“Rhetoric and government propaganda that accompanied the military actions of Russia (in Ukraine – approx. Bi-bi-si) seems to have been a reflection of the acute paranoia that has haunted Putin and his people since the orange revolution of 2004 and long before that: when Putin watched the collapse of the Soviet Empire, the mansion of the KGB over the Elbe in Dresden,” writes Belton, adding that in 2014, Putin’s regime was suddenly shown its true face.
The logic of actions of the Russian President and his entourage to the author of the book explains Vladimir Yakunin. A former employee of the First chief Directorate of the KGB, one of the founders of the cooperative “Lake” and eks-the head of Russian Railways says the British journalist about the perfidy of the CIA, is proud of the inclusion in the sanctions lists, but said that U.S. authorities are no longer aware of what is happening in Russia, if you think of Gennady Timchenko and Yuri Kovalchuk “bankers Putin.”
“The Russian President’s access to Finance across the country,” says Yakunin.
According to him, in the struggle with the West, Russia on the side of “humanistic traditionalist society, which opposes the absolute consumerism”, and this battle Moscow uses to again become a global player. And the cause of confrontation with the West is called the familiar set of grievances to the expansion of NATO to the East, in Romania and Poland, color revolutions.
To Corrupt The West
A sitcom, although not the funniest, you can see in that part of the book, Belton, where she writes about strategic mistakes of the West against Putin. In her opinion, at first the West did not understand the depth of the transformations that took place in Russia after Putin came to power.
Of course, it was hard not to notice how immigrants from the Soviet KGB, were part of Putin’s entourage, gained control over the strategic energy sector. But for a Western observer, says Belton, the rest of the business in Russia still looked independent.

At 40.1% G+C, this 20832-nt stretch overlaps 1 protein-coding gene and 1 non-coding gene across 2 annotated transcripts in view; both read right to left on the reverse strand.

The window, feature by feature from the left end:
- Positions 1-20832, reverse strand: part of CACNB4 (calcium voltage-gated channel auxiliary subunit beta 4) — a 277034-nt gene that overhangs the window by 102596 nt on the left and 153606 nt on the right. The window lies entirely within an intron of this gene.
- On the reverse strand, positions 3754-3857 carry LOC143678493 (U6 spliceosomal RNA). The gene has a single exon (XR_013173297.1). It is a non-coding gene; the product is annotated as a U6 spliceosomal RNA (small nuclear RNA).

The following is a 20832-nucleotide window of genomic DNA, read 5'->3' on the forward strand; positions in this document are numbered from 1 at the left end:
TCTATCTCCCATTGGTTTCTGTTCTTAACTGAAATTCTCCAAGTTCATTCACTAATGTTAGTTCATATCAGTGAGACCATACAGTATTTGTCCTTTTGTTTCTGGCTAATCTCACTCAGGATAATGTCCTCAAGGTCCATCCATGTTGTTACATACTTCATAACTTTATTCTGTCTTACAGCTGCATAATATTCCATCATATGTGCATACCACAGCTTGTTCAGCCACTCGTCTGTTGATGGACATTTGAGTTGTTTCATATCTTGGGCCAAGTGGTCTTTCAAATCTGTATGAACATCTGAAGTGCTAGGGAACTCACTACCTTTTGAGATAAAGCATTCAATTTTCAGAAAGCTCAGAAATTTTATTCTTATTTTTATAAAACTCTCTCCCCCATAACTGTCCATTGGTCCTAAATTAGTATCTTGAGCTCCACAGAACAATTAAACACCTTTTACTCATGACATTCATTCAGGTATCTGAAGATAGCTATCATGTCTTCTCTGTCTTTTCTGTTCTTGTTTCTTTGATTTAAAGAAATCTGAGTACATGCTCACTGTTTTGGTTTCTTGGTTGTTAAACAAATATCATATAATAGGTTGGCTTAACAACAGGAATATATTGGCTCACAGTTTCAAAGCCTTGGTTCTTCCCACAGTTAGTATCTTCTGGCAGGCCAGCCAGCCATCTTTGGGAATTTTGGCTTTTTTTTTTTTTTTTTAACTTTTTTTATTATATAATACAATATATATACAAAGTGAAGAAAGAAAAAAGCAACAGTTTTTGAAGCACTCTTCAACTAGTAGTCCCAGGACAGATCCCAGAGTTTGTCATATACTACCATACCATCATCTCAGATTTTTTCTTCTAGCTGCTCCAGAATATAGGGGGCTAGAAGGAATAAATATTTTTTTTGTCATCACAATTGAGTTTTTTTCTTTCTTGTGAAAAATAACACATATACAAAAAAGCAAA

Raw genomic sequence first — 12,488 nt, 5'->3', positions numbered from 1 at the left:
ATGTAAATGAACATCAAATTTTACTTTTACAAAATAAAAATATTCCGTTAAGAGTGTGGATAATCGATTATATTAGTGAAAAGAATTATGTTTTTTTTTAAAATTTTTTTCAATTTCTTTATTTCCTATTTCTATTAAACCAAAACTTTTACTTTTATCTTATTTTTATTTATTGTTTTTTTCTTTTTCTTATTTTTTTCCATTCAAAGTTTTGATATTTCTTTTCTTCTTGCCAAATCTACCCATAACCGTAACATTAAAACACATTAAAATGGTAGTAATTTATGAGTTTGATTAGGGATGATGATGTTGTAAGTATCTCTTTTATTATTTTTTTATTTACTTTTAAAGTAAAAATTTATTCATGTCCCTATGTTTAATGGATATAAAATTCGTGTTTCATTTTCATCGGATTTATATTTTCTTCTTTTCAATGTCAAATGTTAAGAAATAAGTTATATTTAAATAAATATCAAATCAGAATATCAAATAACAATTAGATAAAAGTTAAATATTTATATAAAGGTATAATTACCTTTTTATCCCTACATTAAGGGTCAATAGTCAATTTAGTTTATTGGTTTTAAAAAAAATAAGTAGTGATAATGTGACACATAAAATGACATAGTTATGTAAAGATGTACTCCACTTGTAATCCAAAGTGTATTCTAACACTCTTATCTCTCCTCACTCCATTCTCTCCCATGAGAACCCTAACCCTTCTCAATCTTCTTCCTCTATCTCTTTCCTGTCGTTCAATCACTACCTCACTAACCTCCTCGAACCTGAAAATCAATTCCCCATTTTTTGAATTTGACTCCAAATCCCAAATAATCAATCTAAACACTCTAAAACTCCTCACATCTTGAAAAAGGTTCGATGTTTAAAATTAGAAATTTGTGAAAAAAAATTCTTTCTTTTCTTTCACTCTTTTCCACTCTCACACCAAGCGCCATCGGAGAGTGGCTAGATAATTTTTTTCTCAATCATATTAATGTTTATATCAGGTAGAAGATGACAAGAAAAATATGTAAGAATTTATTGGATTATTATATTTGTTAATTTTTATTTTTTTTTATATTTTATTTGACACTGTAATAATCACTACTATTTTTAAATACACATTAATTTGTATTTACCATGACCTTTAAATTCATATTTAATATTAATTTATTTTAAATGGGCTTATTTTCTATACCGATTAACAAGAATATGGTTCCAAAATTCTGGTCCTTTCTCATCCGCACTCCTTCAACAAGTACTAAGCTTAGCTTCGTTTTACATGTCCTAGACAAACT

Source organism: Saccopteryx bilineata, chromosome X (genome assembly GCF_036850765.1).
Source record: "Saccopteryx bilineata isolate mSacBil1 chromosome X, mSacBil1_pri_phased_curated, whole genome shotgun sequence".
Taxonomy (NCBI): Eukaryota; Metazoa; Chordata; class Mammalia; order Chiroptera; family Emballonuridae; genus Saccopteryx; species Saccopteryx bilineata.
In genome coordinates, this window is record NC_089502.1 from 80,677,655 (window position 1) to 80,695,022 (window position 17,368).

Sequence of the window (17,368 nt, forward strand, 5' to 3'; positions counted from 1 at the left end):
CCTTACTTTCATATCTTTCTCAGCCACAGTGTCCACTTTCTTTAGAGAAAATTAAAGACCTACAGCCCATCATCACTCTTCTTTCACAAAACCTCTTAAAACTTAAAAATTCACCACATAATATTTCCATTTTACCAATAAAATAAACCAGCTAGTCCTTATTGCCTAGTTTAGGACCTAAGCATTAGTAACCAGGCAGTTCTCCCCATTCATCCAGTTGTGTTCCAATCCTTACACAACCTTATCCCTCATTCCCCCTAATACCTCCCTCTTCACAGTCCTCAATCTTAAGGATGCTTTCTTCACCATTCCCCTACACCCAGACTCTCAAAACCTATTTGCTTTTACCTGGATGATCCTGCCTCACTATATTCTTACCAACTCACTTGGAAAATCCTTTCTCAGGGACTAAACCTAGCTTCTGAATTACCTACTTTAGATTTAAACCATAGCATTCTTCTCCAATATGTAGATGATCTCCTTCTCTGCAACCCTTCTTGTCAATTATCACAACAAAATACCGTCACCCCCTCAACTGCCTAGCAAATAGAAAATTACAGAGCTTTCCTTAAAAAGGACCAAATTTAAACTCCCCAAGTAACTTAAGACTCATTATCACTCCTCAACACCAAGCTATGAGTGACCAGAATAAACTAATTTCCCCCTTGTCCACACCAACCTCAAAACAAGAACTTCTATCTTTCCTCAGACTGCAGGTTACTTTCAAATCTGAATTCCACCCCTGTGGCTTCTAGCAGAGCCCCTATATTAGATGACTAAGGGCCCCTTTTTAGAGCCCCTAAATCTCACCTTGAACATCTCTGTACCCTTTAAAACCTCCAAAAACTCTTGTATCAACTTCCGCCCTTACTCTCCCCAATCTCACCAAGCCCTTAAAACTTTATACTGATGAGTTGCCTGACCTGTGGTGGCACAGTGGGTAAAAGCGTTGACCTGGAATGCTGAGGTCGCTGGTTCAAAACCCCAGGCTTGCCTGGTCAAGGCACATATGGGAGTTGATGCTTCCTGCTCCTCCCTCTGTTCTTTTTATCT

The oligarchs of the Yeltsin era in the West many considered Pro-Western force in the Russian economy. But most importantly, the West expected that the growing middle class of Russia will require greater participation in the political life of the country. And special hopes were pinned on Russia’s integration into Western markets.
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But integration has not changed Russia. On the contrary, Russia changed the West, the author writes. The West was hoping that the Russian oligarchs who came to London, becomes an independent driving force for change, but they became more and more dependent on the Kremlin. “They have become a vassal of Putin’s authoritarian kleptocratic state… and slowly began to corrupt the West,” says Belton.
Western politicians, businessmen and lawyers in the book are presented greedy conformists who care little for the origin of the money of their Russian customers and partners.
The former Western partners of “Yukos” have no moral qualms trying to bite off a piece of Empire of Khodorkovsky, when the latter goes to prison. Members of the British house of lords for half a million pounds a year included in the boards of Directors of Russian state corporations. Questionable means the Russians are buying up luxury real estate in Kensington and other Prime areas of the British capital.
“In London everyone and everything can be bought, – categorically declares in the book, the Russian oligarch, too. – The Russian came to London to corrupt the British political elite”.